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Let Us Talk About Your Book:
Arvind Pal Singh Mandair - "Religion & The Specter of The West" Part XX

Q & A with Author by SIKHCHIC.COM

 

 

 

Continued From Last Week ...

 

 

PART XX

   Now, let’s go back to my earlier question about the alleged ‘slippage’ in your position in regard to the question of ‘religion’. One critic of your book remarked that there was an ambivalence in your work, where on the one had you deconstruct Anglophone categories, and on the other hand continue to deploy them as well, albeit in a very qualified manner. Do you see this ambivalence as a weakness?

A    The reviewer Tim Fitzgerald said that I had a tendency to re-inscribe the very categories that were being subverted.

Yes, there does appear to be a ‘constant tension and ambiguity’ throughout my book between my practice of critically deconstructing Anglophone categories -- such as religion, the secular, the political, political theology and so on -- and my then re-inscribing them elsewhere.

Two further questions arise from this ambivalence: Does this ambivalence on my part imply a ‘surrender of principle and practice’? Does it not merely perpetuate the ‘linguistic prison of dominant Anglophone or Europhone ways of classifying despite the intended aims of challenging them?

Fitzgerald’s suggestion was that scholars should find ways of distancing or quarantining such terms as ‘religion’, ‘secular’, ‘politics’. And if I read him correctly, the ‘new discursive space’ that might be opened as a result of such quarantining / distancing, would permanently allow indigenous terms such as panth, quom, dharam and so on to circulate and contest the colonially loaded signification ‘religion’.

My answer in short: The ambivalence in the book is part of a broader intellection strategy which I see as a strength not a weakness.

Let me explain why.

As a matter of fact I have strong sympathy with what Fitzgerald is saying, insofar as I too seek an alternative discursive space. Nevertheless I find it necessary to stress certain differences between his approach of ‘quarantining’ Anglophone terms and categories and my own more ambivalent approach. The differences boil down largely to our respective intellectual strategies and lived contexts which are not the entirely shared.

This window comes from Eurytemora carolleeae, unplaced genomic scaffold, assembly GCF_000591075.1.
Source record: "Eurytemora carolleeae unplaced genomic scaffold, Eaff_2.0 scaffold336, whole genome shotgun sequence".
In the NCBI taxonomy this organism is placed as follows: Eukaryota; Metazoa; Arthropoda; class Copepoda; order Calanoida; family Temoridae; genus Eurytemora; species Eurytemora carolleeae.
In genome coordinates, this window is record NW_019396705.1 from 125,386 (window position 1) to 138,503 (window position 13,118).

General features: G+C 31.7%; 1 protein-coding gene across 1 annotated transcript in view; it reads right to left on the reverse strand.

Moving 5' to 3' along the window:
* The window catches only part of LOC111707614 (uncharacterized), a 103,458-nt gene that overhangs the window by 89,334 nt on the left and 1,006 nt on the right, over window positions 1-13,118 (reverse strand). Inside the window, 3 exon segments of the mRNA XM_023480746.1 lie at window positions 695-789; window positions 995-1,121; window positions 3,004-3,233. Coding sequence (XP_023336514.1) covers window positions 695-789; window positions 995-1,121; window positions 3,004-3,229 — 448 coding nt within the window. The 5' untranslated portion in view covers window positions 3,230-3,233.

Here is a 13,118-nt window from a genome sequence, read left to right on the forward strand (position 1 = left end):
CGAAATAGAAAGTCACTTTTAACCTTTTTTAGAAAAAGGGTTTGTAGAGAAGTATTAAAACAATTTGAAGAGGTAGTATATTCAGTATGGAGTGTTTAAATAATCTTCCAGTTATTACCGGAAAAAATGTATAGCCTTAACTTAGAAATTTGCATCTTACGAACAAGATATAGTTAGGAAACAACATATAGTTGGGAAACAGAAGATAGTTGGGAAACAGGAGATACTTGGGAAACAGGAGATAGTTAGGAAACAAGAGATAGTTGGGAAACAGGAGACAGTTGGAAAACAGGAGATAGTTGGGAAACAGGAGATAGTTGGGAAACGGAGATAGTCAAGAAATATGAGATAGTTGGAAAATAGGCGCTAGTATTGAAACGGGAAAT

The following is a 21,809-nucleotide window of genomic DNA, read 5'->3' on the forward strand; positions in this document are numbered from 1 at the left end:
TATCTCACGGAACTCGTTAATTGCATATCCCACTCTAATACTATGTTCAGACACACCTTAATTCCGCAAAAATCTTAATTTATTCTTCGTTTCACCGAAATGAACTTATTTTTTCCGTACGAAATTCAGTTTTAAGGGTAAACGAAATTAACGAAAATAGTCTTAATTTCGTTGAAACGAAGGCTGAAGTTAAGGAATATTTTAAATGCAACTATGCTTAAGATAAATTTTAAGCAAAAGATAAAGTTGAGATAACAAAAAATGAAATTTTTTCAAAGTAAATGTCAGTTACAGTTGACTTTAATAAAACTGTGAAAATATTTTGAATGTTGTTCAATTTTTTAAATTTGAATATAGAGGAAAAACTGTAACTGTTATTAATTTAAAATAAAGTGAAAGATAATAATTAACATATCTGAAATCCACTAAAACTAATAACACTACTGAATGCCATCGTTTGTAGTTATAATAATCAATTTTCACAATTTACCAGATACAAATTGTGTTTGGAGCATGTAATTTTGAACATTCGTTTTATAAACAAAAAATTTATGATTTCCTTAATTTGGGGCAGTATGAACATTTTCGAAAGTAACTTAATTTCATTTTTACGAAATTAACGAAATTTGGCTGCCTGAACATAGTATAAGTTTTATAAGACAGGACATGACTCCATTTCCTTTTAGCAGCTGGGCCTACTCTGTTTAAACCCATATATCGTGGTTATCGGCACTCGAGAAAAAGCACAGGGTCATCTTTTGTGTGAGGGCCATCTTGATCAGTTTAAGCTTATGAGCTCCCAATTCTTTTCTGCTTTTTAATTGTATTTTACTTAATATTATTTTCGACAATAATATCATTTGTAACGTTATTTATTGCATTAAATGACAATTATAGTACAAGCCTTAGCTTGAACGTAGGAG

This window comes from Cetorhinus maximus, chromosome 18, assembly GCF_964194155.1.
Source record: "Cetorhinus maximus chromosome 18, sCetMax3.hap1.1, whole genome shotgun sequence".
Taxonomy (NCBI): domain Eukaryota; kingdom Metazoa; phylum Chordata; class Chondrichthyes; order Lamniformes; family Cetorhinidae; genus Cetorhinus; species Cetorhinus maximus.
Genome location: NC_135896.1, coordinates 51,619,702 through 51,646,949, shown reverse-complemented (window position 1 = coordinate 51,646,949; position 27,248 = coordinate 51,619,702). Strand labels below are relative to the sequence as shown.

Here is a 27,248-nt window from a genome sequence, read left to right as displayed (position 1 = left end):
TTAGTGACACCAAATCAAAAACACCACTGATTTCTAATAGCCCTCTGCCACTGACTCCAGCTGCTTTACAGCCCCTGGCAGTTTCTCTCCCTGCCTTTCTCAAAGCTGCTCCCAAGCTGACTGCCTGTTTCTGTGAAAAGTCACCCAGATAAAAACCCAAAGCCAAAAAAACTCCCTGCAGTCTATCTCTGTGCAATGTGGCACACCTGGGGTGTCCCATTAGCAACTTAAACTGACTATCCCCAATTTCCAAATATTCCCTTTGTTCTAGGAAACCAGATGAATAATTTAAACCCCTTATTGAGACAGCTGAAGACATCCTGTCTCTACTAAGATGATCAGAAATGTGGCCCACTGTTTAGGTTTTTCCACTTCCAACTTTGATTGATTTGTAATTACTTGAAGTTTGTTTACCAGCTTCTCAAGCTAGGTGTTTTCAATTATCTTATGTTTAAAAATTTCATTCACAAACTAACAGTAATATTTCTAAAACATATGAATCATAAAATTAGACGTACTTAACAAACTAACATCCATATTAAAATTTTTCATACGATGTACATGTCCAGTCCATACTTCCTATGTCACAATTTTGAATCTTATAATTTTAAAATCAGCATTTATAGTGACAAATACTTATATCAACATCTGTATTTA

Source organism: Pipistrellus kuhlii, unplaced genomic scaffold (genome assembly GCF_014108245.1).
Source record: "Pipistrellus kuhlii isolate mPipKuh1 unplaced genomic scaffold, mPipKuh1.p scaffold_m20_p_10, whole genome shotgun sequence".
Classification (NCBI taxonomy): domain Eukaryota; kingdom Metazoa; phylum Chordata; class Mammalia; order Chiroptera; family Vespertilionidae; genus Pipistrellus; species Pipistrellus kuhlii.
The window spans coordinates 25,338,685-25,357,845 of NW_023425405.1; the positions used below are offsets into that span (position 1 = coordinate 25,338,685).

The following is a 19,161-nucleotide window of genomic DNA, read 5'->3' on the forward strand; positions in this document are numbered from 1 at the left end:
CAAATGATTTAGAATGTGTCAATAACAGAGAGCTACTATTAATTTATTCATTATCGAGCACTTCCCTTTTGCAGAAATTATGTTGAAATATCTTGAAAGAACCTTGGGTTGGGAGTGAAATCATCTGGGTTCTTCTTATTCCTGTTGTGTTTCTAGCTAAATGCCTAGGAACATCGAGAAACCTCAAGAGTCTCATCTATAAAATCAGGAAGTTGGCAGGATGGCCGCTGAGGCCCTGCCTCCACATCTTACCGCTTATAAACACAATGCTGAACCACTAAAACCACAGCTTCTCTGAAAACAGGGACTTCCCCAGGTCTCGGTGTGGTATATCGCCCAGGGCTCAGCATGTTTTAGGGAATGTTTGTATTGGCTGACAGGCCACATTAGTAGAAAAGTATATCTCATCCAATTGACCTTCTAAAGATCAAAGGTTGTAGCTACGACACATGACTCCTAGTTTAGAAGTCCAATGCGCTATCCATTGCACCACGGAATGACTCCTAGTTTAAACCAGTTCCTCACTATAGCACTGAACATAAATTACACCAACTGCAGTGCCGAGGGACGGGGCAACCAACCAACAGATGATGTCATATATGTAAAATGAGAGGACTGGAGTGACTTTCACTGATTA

For example, the difference in intellectual strategy can be attributed to the fact we each espouse a different form of logic. As I see it, Fitzgerald’s remedy of simply quarantining or distancing problematic categories such as religion and the secular, is uncomfortably close to the logic of non-contradiction (an either/or logic) that undergirds the philosophical logic of identity (A=A, A=/=B).

This particular logic has exerted hegemonic influence in the Western history of ideas in as much as it also constitutes the central law of the dominant symbolic order, or, what he calls the ‘linguistic prison of dominant Anglophone or Europhone ways of classifying’.

Terms such as religion, the secular, politics have set meanings which, if adopted, lead to certain social practices and consequences thereby perpetuating imperialistic frames of reference. Simply excising these terms from current practice may not be entirely practical because, as a result of colonization, Sikhs, like other social groups, have acquired a multiple consciousness.

A key part of this multiple consciousness consists of the modern imaginary which translates indigenous terms into the dominant (Anglophone) symbolic order.

Whether we like it or not, since the nineteenth century many Sikhs have come to imbibe and live with the category ‘religion’ because their existence became one in which they were required by the law of the dominant symbolic order -- without
which they could not become part of the modern social imaginary -- to enunciate in a manner that recognizes Anglophone categories and concepts such as ‘religion’ or ‘politics’, but not such indigenous categories as panth, quom, dharam and so on.